13+ Secrets a Food Stylist Won’t Tell You

You'll never look at food photography the same way again.

By Perri O. Blumberg
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    NESCAFE Dolce Gusto

    The food looks delicious, but you'd never want to eat it.

    Most everything has been manipulated by the food stylist to appeal to the consumer, but nothing is what it seems. A cappuccino is painstakingly built with piped soap foam "bubbles" that stay round. Tea, coffee, soft drinks, and even milk are prepped the same way.

    iStockphoto/Thinkstock

    It takes a lot of rejects before a "hero" emerges.

    For this shoot, a food stylist probably had to go through dozens and dozens of buns to find a "hero"—the perfect example. Often, stylists need multiples in case something happens to the hero during the shoot. Those seeds are also "heroes" too, and are meticulously glued on top with tweezers to fill in any flaws.

    Cut into a stack of pancakes and you're likely to hit cardboard.

    Stacked food like pancakes or burgers often are perked up with cardboard support in between the layers; the griddlecakes can then be sprayed with water-repellent Scotch Guard so the syrup easily glides over the edge.

    That glistening bird? It's raw inside.

    Whole turkeys are first sprayed—usually with a browning sauce, water, and food coloring—and then blowtorched till they gleam the perfect color. But inside, they're uncooked, since no mouth is going to go near them after that process. Some are also stuffed with paper towels to plump them up further.

    Food styling: Ceci Loebl, Photo Credit: Greg Powers

    This 'melting' butter? Likely it was shot on cold food.

    To get the pat to convincingly "melt," a food stylist probably used a portable steamer or a heated painter's spatula, depending on the desired effect.

    Looks like ice cream? Tastes like lard.

    Unless you are advertising a particular brand, generic ice cream is typically made from fat and powdered sugar and colored to simulate different flavors. A food stylist might also fake ice cream by combining canned frosting with confectioners sugar: it scoops perfectly and stays camera-ready for hours.

    iStockphoto/Thinkstock

    Yuck: Melted cheese is actually simmered cheese.

    Food stylists heat up a little water and gently dip cheese in it for a couple of seconds before laying it on, say, a (probably cold) burger to achieve that dripping, gooey look.

    Food styling: Ceci Loebl, Photo Credit: Nino Adonis

    Perfect grill marks are usually manufactured one at a time.

    Some stylists use a paint stripper, while others heat up individual metal skewers so they can place evenly spaced char lines on the food.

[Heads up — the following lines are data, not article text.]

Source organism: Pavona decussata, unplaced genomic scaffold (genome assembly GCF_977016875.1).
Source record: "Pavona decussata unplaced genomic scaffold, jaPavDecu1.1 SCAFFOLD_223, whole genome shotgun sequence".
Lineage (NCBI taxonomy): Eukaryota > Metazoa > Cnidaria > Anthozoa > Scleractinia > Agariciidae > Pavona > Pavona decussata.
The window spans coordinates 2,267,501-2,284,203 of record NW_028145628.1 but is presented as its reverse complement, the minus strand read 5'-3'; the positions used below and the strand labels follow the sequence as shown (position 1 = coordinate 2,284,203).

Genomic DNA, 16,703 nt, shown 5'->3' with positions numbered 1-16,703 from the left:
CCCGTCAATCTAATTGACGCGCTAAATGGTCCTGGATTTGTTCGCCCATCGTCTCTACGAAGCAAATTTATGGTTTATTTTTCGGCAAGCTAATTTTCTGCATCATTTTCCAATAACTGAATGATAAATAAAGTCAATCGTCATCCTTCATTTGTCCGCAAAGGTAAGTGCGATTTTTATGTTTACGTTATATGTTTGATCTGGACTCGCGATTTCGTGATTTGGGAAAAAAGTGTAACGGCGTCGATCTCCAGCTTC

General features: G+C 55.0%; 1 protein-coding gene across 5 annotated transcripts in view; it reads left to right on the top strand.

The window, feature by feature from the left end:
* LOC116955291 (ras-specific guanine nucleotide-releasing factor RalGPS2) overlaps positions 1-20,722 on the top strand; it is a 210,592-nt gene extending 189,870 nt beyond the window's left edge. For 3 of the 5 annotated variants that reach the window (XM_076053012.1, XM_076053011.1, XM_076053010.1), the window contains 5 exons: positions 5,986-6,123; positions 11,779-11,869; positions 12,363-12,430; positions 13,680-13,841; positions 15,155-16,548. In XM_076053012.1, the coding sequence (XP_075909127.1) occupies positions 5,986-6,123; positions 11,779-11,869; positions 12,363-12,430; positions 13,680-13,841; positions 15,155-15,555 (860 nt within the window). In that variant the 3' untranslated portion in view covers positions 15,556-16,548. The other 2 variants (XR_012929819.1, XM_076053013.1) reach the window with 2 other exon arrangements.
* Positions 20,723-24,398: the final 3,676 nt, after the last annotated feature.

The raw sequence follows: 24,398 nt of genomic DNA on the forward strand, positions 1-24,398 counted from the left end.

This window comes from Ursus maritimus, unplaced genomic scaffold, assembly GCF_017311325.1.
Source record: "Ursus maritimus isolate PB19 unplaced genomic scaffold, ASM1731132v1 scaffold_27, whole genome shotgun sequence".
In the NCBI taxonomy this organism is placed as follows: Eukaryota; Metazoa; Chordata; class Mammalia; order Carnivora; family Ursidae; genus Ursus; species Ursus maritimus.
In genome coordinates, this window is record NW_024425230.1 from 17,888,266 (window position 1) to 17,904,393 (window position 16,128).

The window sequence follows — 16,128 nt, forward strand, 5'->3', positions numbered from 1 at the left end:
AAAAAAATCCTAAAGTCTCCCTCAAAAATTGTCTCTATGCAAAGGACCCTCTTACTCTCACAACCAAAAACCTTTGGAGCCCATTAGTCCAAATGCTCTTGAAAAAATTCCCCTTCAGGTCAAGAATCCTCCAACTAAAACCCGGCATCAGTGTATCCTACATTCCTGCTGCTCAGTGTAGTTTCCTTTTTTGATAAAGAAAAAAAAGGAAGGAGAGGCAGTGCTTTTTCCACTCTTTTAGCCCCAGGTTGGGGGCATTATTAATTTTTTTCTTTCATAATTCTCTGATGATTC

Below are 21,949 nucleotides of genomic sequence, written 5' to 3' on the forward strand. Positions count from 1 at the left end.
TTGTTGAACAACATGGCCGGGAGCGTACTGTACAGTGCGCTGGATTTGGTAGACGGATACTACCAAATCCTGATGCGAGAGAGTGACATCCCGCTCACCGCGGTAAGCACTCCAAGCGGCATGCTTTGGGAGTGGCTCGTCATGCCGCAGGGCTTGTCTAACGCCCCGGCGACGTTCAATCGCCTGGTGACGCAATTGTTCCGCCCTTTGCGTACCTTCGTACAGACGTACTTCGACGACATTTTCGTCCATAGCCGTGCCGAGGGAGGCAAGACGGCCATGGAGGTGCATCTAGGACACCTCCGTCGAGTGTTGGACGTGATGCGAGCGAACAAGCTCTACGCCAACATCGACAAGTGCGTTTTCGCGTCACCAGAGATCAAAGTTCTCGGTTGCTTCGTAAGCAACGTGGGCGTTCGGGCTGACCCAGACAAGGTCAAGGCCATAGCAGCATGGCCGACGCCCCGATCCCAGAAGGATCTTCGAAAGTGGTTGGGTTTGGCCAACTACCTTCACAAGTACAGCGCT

Magically, cut fruit never browns.

    It’s often put in a cold-water bath with a sprinkle of a product called “Fruit Fresh,” which can be found at most grocery stores. Some food stylists add lemon juice to water for a similar effect. To redden berries, a food stylist might use lipstick to cover any white spots.

    Food styling: Ceci Loebl, Photo Credit: Nino Adonis

    Here's why the bacon looks so good:

    To get the perfectly curled effect, food stylists weave the strips over and under tubes in the oven or they drape them over squished aluminum foil. Highlights created by spritzing oil on the finished product make it look less dry and more mouthwatering.

    Food styling: Ceci Loebl, Photo Credit: Greg Powers

    Sandwiches don't usually stay together.

    They're built layer by layer, with toothpicks holding each level in place. Larger stacks are held together with skewers.

    Food styling: Ceci Loebl, Photo Credit: Nino Adonis

    Water may be cheap, but ice cubes are expensive.

    Because ice would melt under hot lights, a food stylist uses carved plastic blocks that can cost up to $50 each. The drinks are also likely fake, made from granulated gel squeezed into water. Even the condensation on the glass could be a mix of corn syrup and water, sprayed on.

    Food styling: Ceci Loebl, Photo Credit: Nino Adonis

    Many glazes are just simply oil.

    A food stylist will spray oil on the product to get a gorgeous, glistening effect, as shown here on colorful roasted carrots.

    Photos courtesy of ALDI, Inc./Brian Kersey

    For the freshest look, salads get spritzed.

    After putting a salad out, a food stylist will keep a spray bottle of water nearby and use it to keep the greens crisp.

    White plates show off most food best.

    Then consumers can really see the richness and beauty of the food without distraction.

    Mariana Velasquez

    Sometimes nature gets styled, too.

    One food stylist arrived at a Sarasota, Florida grove at 4 a.m. for a shoot only to discover the trees did not have enough fruit for the shot. "Armed with a needle and thread, I proceeded to sew oranges to the branches to make it look bountiful. Totally fake!"

    Sources: Janice Stahl, ALDI food stylist; Sarah T. Greenberg; Ceci Loebl; Mariana Velasquez; Big Leo Productions.

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    Your Comments

    • http://www.learn2serve.com/ Jeffrey S. Hunt

      There are a lot of food bloggers I know that still can rock a photo of their foods without that much efforts and extra bucks.

      There are times that I wonder though how people really make the bacon cooked like that but then again it’s still delicious anyways.

    • Wesley Equality Tyler

      well that one grey misformed seed should have been removed!